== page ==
In the treatment of primary cancer, 29 patients (93.6%) underwent complete or optimal tumor cytoreduction (residual less than 1 cm) and the remaining 2 patients (6.4%) — suboptimal cytoreductive surgery. Chemotherapy was given in all cases, including neoadjuvant chemotherapy in 3 cases. In all patients a clinical complete remission was diagnosed. nTreatment was completed 2–44 months before the PET/CT. Characteristics of the study group are presented in Table 1.

Table 1. Characteristics of the study group

Selected clinical and pathological data

n

[%]

Age of patients [years]

≤ 50

6

19.3

51–70

18 5

8.1

> 70

7

22.6

FIGO staging of the cancer

I

4

12.9

II

7

22.6

III

18

58.1

IV

2

6.4

WHO grading of the cancer

G1

1

3.2

G2

3

9.7

G3

27

87.1

Time from completion of treatment to the [18F]

FDG PET/CT [months]

2–12

12

38.7

13–24

14

45.2

25–36

3

9.7

> 36

2

6.4

Total

31

100.0

FIGO — International Federation of Gynecology and Obstetrics; WHO — World Health Organization; FDG PET/CT — positron emission tomography with fluorine-18-deoxyglucose

A research survey containing clinical data and treatment history of the patients was designed. It was filled by patients on medical consultation preceding the PET/CT. The data collected from the questionnaires, results of the PET/CT, histological diagnosis and clinical follow-up findings were analyzed. The follow-up period was at least 6 months.

PET/CT procedure

All patients had at least six hours fasting, and their fasting blood sugar levels were less than 180 mg/dL. Oral contrast was given to all the patients. Intravenous injection of 240–380 MBq of the [18F]FDG was performed and followed by a 60 min interval, during which patients rested in quiet room. After this period PET/CT examination was performed. Scanning, from the patient’s skull base to the mid-thigh level was done using Biograph mCT 128 scanner. Unenhanced low-dose CT was used for anatomical localization and attenuation correction.

Image interpretation

In all cases the PET/CT were evaluated by a medical team consisting of a specialist in nuclear medicine and a specialist in radiology. For semi quantitative evaluation, the maximum standardized uptake value (SUVmax) was used, which was determined within the detected pathological lesions. The SUVmax > 2.5 was accepted as a criterium of malignancy.

Data analysis

Results of the PET/CT were qualified to four groups: true positive (TP), false positive (FP), true negative (TN) and false negative (FN). In cases diagnosed with relapse in the PET/CT, the results were verified based on histological diagnosis after biopsy taken from detected lesions (relapse: confirmed n = 6; not confirmed n = 3). If the lesions were not histologically examined, cases were qualified to the TP group when:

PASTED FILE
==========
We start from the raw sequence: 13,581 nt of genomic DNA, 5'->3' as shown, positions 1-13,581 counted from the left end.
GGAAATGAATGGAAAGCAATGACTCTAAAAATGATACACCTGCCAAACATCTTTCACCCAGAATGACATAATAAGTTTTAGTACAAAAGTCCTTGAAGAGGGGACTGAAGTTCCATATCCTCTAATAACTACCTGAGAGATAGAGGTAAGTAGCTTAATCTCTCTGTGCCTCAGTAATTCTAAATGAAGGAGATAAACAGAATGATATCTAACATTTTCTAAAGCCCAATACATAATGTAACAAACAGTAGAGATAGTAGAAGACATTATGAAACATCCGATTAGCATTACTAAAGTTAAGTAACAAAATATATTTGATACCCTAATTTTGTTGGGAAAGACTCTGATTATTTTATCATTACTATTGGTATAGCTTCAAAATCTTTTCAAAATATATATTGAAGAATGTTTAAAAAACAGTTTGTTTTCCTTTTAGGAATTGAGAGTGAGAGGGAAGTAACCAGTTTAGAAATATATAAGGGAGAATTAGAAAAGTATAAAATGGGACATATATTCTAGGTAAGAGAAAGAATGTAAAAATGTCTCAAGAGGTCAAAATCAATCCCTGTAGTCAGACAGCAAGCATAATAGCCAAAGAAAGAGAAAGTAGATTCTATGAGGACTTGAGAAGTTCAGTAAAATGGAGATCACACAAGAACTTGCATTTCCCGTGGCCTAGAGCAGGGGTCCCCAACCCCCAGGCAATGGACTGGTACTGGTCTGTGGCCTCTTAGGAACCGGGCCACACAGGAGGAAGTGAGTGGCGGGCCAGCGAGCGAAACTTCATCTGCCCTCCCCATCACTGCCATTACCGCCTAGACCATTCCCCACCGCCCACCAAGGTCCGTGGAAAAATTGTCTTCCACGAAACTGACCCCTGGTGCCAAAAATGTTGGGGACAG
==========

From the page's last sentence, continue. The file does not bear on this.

• the lesions were observed in other imaging tests — including progression in control PET/CT,
  • disease regression in control PET/CT after applied systemic treatment was observed,
  • disease progression despite treatment was observed.

When the PET/CT result was negative and relapse was not detected during 6 months of the follow-up, the case was classified to the TN group. When the PET/CT result was negative, but the relapse was detected during 3 months of the follow-up, the result was considered as FN. Metabolically active lesions (SUVmax > 2.5) in the PET/CT, which during further diagnostics within 6 months turned out to be benign lesions, were classified as the FP.

Statistical analysis

The data were statistically elaborated using the Statistica 10.0 PL program (Statsoft Inc., Tulsa, OK, USA). Sensitivity, specificity, positive predictive value (PPV) and negative predictive value (NPV) in the diagnosis of relapsed serous ovarian cancer were calculated. The p value below 0.05 was considered statistically significant.

The study was approved by the Bioethics Commission of the Medical University of Lodz No. RNN/64/16/KE.

RESULTS

The patients were referred to the PET/CT due to suspected relapse in imaging tests (51.6%), clinical examination (2.9%) and clinical symptoms (35.5%). The recurrent serous ovarian cancer was finally confirmed in 16 patients (51.6%). In 15 cases (93.8%) the recurrences were diagnosed within 24 months after treatment and only in 1 patient (6.2%) later (p < 0.001).

The median age of patients in the study group was 60.6 ± 10.0 years. The median age of patients diagnosed with relapsed ovarian cancer was 61.8 ± 10.5 years. In patients with no relapse, it was 57.3 ± 9.5 years (p = 0.222). The recurrences were diagnosed in 4 of 6 patients ≤ 50 years (25%), in 8 of 18 patients aged 51–70 years (50%) and 4 of 7 patients aged ≥ 71 years (25%). Characteristics of the group with recurrent serous ovarian cancer is presented in Figure 1.